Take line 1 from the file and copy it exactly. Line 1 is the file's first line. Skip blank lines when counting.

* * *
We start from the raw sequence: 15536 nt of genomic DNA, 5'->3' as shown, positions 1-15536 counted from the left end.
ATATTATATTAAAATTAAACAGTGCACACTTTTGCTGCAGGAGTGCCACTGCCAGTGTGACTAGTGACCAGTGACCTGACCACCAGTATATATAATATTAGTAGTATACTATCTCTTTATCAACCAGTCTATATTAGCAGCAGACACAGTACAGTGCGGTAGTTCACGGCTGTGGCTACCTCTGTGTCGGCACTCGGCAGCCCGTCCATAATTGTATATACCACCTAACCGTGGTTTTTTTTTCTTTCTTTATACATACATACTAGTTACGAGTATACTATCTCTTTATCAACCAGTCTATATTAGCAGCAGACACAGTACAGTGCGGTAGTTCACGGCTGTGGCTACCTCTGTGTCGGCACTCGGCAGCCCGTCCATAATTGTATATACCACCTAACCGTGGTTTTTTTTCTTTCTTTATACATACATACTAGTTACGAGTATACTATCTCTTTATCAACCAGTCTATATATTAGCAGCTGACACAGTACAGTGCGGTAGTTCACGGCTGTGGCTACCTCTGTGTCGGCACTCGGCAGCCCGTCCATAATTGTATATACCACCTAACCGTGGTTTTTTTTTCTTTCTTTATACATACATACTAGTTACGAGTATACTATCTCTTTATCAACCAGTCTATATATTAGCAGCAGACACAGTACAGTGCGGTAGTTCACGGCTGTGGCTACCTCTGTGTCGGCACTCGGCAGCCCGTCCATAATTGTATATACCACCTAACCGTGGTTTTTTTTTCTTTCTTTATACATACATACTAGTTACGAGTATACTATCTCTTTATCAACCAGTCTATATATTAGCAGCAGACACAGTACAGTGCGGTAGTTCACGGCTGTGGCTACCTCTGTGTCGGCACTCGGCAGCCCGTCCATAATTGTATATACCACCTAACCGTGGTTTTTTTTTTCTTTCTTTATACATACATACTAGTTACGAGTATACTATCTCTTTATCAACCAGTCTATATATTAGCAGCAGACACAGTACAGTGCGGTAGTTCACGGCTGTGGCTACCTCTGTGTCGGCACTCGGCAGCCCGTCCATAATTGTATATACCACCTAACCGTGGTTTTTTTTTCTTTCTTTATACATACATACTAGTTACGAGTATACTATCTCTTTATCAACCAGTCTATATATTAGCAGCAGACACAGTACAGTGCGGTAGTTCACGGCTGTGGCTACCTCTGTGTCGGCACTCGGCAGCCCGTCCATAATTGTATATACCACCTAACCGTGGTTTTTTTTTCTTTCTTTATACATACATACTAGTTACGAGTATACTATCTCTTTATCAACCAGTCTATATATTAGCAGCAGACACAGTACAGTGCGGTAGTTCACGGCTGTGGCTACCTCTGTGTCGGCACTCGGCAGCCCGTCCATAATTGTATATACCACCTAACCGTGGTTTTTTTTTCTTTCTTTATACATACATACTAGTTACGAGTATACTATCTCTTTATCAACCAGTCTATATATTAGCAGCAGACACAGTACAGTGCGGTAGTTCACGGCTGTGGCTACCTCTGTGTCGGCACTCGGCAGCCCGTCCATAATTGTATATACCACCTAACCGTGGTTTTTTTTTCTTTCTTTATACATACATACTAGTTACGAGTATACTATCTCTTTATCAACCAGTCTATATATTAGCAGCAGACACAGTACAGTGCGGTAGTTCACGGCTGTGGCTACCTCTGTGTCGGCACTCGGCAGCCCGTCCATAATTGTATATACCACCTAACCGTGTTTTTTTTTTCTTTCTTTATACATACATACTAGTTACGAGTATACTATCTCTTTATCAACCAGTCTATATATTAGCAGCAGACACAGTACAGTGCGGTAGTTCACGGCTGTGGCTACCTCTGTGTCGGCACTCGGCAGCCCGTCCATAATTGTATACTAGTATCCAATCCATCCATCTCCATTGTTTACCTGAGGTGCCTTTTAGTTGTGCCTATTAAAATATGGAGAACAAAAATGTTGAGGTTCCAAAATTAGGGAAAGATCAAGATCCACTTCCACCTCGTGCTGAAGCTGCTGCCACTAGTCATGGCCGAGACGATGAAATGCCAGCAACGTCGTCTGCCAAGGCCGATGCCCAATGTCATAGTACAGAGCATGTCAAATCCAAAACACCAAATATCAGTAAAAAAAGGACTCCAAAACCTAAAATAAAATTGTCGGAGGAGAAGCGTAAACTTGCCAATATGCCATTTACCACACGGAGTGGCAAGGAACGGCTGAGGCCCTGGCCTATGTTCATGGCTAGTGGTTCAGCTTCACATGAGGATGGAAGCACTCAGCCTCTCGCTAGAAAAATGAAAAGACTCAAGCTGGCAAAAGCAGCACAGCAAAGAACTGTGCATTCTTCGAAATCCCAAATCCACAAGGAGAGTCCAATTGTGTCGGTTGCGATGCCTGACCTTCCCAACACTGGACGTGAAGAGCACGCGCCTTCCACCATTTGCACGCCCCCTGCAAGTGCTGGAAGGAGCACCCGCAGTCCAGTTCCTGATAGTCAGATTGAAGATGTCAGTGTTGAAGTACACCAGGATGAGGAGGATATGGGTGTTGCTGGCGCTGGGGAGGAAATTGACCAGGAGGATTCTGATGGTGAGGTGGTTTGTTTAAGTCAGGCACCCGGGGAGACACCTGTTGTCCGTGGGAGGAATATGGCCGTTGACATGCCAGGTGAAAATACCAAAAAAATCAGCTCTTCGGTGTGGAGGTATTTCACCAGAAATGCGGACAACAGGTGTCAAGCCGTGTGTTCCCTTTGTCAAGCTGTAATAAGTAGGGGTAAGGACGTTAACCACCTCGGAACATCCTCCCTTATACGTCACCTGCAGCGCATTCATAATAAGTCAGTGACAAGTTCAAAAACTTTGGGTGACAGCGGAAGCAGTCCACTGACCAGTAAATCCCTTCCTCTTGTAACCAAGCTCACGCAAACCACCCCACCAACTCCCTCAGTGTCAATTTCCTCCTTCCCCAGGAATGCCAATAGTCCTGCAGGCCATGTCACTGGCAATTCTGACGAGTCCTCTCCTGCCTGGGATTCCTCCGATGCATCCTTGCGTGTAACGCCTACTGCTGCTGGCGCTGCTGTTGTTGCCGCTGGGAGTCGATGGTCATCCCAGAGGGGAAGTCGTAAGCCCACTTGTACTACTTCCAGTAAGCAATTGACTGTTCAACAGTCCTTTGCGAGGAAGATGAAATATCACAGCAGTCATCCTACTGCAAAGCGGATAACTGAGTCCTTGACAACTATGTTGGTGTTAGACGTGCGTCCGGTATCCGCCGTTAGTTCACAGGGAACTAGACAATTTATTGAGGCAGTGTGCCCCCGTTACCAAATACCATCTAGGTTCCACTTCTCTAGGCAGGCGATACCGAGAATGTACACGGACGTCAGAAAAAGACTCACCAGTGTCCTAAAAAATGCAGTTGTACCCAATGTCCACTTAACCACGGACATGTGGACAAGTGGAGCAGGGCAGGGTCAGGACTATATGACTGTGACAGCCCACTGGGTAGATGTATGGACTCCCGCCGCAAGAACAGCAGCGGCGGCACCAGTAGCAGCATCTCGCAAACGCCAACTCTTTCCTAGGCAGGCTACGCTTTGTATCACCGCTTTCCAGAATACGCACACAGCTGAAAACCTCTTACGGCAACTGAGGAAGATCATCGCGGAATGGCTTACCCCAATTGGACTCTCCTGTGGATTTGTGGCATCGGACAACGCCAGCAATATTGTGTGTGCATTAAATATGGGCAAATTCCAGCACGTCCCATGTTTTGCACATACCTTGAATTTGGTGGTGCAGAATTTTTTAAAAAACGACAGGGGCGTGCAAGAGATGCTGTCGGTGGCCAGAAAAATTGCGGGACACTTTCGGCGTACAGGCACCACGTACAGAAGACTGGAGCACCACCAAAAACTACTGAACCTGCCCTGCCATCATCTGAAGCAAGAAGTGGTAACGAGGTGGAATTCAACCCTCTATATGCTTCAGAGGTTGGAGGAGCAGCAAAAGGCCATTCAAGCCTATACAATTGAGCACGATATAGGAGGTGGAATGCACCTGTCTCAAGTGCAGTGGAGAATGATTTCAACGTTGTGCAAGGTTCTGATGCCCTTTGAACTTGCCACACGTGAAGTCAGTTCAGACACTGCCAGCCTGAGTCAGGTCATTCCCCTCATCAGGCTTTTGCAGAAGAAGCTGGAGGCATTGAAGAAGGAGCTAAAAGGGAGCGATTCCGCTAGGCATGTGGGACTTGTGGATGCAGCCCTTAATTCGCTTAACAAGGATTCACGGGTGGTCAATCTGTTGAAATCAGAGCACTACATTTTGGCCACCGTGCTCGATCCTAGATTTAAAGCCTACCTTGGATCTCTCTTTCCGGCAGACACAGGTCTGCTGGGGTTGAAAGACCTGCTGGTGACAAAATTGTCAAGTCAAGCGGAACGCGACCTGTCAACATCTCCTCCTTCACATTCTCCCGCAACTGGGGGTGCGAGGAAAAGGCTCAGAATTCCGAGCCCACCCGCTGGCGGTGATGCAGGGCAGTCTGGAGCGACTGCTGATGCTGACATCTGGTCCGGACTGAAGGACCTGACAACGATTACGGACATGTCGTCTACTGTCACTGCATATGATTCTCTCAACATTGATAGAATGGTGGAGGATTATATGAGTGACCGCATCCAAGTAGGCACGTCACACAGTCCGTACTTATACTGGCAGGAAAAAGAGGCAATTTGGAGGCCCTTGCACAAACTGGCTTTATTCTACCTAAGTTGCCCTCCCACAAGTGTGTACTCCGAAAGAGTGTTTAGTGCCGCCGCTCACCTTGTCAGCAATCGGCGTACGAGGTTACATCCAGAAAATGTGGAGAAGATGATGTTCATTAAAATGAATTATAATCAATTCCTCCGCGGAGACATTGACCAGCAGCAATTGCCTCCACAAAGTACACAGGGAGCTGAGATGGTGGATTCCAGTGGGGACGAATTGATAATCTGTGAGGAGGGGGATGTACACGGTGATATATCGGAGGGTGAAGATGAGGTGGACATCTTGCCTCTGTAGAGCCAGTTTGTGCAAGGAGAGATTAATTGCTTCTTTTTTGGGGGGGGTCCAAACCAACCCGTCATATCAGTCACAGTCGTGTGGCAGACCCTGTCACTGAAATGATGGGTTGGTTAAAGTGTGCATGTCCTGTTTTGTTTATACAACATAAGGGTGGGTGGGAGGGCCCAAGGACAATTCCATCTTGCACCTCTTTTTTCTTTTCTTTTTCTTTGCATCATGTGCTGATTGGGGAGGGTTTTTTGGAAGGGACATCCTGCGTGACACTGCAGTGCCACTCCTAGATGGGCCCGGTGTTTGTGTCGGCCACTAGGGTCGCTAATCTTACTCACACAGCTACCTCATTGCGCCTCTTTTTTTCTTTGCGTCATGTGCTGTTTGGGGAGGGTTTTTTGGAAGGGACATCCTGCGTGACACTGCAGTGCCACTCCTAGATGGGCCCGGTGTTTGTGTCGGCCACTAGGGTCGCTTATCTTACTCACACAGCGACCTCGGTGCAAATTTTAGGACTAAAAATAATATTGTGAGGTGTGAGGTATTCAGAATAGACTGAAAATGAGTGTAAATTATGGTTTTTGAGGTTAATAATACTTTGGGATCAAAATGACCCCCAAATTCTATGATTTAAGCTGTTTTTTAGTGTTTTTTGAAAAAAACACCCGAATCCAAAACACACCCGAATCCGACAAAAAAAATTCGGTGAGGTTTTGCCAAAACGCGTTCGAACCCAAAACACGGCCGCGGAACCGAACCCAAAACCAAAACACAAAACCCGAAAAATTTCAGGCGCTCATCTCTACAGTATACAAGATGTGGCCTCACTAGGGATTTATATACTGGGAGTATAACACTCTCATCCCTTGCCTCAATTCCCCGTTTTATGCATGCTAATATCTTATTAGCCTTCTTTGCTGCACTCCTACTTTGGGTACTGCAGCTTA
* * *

We start from the raw sequence: 15536 nt of genomic DNA, 5'->3' as shown, positions 1-15536 counted from the left end.